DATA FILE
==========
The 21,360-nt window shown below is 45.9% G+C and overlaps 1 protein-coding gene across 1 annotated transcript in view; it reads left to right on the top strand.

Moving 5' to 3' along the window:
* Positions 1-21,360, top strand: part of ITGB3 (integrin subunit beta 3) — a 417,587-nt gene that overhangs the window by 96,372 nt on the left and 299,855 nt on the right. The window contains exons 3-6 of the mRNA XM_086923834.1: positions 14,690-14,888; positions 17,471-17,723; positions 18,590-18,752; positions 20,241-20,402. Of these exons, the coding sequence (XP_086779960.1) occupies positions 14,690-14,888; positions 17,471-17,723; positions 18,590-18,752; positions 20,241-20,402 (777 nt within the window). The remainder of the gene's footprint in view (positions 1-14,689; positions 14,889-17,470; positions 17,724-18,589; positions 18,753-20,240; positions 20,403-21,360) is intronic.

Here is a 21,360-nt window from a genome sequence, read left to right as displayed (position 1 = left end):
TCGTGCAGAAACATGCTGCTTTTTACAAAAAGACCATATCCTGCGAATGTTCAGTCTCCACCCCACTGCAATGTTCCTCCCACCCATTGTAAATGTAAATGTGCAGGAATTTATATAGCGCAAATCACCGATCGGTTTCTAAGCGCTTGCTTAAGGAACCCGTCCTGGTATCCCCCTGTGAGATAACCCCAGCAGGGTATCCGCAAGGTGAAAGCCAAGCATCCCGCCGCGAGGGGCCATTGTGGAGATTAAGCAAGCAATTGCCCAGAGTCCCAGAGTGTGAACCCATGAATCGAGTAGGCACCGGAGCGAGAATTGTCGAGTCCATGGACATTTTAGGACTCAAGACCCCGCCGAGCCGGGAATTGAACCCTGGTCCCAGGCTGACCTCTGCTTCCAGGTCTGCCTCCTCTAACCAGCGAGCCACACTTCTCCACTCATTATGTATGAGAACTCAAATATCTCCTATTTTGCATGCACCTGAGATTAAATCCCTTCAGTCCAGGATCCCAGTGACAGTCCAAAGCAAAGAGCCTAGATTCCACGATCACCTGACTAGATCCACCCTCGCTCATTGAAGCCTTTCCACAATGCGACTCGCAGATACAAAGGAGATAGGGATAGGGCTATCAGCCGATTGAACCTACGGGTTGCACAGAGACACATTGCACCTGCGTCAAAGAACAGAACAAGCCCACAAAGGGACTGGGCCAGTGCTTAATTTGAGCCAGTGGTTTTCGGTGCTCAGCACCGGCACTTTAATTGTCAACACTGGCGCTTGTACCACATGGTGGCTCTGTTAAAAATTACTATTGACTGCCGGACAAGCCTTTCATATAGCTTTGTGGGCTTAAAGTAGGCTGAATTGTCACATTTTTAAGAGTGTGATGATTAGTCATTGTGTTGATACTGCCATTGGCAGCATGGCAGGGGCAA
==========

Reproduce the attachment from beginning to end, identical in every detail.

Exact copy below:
The 21,360-nt window shown below is 45.9% G+C and overlaps 1 protein-coding gene across 1 annotated transcript in view; it reads left to right on the top strand.

Moving 5' to 3' along the window:
* Positions 1-21,360, top strand: part of ITGB3 (integrin subunit beta 3) — a 417,587-nt gene that overhangs the window by 96,372 nt on the left and 299,855 nt on the right. The window contains exons 3-6 of the mRNA XM_086923834.1: positions 14,690-14,888; positions 17,471-17,723; positions 18,590-18,752; positions 20,241-20,402. Of these exons, the coding sequence (XP_086779960.1) occupies positions 14,690-14,888; positions 17,471-17,723; positions 18,590-18,752; positions 20,241-20,402 (777 nt within the window). The remainder of the gene's footprint in view (positions 1-14,689; positions 14,889-17,470; positions 17,724-18,589; positions 18,753-20,240; positions 20,403-21,360) is intronic.

Here is a 21,360-nt window from a genome sequence, read left to right as displayed (position 1 = left end):
TCGTGCAGAAACATGCTGCTTTTTACAAAAAGACCATATCCTGCGAATGTTCAGTCTCCACCCCACTGCAATGTTCCTCCCACCCATTGTAAATGTAAATGTGCAGGAATTTATATAGCGCAAATCACCGATCGGTTTCTAAGCGCTTGCTTAAGGAACCCGTCCTGGTATCCCCCTGTGAGATAACCCCAGCAGGGTATCCGCAAGGTGAAAGCCAAGCATCCCGCCGCGAGGGGCCATTGTGGAGATTAAGCAAGCAATTGCCCAGAGTCCCAGAGTGTGAACCCATGAATCGAGTAGGCACCGGAGCGAGAATTGTCGAGTCCATGGACATTTTAGGACTCAAGACCCCGCCGAGCCGGGAATTGAACCCTGGTCCCAGGCTGACCTCTGCTTCCAGGTCTGCCTCCTCTAACCAGCGAGCCACACTTCTCCACTCATTATGTATGAGAACTCAAATATCTCCTATTTTGCATGCACCTGAGATTAAATCCCTTCAGTCCAGGATCCCAGTGACAGTCCAAAGCAAAGAGCCTAGATTCCACGATCACCTGACTAGATCCACCCTCGCTCATTGAAGCCTTTCCACAATGCGACTCGCAGATACAAAGGAGATAGGGATAGGGCTATCAGCCGATTGAACCTACGGGTTGCACAGAGACACATTGCACCTGCGTCAAAGAACAGAACAAGCCCACAAAGGGACTGGGCCAGTGCTTAATTTGAGCCAGTGGTTTTCGGTGCTCAGCACCGGCACTTTAATTGTCAACACTGGCGCTTGTACCACATGGTGGCTCTGTTAAAAATTACTATTGACTGCCGGACAAGCCTTTCATATAGCTTTGTGGGCTTAAAGTAGGCTGAATTGTCACATTTTTAAGAGTGTGATGATTAGTCATTGTGTTGATACTGCCATTGGCAGCATGGCAGGGGCAA